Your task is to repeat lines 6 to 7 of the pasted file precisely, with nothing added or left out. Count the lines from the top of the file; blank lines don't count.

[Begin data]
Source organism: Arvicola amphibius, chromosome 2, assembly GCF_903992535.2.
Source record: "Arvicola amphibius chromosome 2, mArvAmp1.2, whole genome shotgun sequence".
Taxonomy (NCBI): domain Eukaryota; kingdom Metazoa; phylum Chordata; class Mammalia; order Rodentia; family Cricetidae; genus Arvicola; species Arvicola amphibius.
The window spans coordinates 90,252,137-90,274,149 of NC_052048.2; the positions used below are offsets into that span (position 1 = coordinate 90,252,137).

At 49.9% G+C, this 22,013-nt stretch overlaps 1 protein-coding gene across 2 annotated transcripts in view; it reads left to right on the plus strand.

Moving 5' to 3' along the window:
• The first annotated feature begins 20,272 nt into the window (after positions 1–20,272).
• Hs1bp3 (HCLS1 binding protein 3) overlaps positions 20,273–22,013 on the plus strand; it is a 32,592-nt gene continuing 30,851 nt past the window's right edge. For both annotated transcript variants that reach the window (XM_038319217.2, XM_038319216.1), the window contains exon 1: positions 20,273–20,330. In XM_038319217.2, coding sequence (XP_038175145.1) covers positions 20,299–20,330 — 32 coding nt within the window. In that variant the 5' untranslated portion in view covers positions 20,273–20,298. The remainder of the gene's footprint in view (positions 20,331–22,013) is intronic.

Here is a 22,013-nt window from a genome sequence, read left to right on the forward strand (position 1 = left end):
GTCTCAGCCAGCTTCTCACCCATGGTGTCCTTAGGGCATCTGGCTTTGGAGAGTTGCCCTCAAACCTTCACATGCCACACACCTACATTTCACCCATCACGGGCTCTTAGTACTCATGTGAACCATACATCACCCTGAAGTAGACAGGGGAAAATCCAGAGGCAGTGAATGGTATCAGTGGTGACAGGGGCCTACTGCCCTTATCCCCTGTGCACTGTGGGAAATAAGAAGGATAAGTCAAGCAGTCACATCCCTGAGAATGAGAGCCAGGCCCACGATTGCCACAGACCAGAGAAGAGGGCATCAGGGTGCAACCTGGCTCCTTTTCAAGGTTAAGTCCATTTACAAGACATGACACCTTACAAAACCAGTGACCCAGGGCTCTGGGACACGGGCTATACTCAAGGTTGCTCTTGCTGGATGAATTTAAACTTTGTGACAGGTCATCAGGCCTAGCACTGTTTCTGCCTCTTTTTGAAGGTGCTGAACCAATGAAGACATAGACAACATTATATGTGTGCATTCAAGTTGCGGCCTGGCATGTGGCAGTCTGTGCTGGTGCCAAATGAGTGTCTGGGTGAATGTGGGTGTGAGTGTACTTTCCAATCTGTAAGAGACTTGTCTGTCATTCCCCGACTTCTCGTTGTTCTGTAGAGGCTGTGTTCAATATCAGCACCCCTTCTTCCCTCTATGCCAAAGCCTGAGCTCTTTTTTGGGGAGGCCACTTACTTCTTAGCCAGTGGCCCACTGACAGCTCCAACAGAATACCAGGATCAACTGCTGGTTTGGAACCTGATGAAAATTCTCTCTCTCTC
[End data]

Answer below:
Moving 5' to 3' along the window:
• The first annotated feature begins 20,272 nt into the window (after positions 1–20,272).